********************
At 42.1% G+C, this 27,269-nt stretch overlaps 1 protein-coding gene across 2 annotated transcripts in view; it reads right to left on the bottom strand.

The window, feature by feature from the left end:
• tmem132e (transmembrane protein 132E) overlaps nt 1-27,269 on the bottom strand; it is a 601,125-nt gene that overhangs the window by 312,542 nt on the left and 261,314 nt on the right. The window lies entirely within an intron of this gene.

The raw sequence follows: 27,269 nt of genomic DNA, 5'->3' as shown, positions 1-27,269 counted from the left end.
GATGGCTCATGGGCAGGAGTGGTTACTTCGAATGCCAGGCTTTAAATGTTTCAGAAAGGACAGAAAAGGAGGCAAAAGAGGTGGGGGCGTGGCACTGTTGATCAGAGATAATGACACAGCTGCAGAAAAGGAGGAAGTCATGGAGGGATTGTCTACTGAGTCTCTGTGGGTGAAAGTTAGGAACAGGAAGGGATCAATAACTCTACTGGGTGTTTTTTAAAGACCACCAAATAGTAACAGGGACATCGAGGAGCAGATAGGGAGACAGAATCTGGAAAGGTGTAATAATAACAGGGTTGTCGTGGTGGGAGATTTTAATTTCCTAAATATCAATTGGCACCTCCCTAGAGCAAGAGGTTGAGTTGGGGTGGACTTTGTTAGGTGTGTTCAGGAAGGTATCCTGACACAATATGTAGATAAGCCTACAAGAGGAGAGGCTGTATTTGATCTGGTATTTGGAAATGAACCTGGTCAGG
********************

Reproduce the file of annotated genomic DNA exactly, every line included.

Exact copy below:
At 42.1% G+C, this 27,269-nt stretch overlaps 1 protein-coding gene across 2 annotated transcripts in view; it reads right to left on the bottom strand.

The window, feature by feature from the left end:
• tmem132e (transmembrane protein 132E) overlaps nt 1-27,269 on the bottom strand; it is a 601,125-nt gene that overhangs the window by 312,542 nt on the left and 261,314 nt on the right. The window lies entirely within an intron of this gene.

The raw sequence follows: 27,269 nt of genomic DNA, 5'->3' as shown, positions 1-27,269 counted from the left end.
GATGGCTCATGGGCAGGAGTGGTTACTTCGAATGCCAGGCTTTAAATGTTTCAGAAAGGACAGAAAAGGAGGCAAAAGAGGTGGGGGCGTGGCACTGTTGATCAGAGATAATGACACAGCTGCAGAAAAGGAGGAAGTCATGGAGGGATTGTCTACTGAGTCTCTGTGGGTGAAAGTTAGGAACAGGAAGGGATCAATAACTCTACTGGGTGTTTTTTAAAGACCACCAAATAGTAACAGGGACATCGAGGAGCAGATAGGGAGACAGAATCTGGAAAGGTGTAATAATAACAGGGTTGTCGTGGTGGGAGATTTTAATTTCCTAAATATCAATTGGCACCTCCCTAGAGCAAGAGGTTGAGTTGGGGTGGACTTTGTTAGGTGTGTTCAGGAAGGTATCCTGACACAATATGTAGATAAGCCTACAAGAGGAGAGGCTGTATTTGATCTGGTATTTGGAAATGAACCTGGTCAGG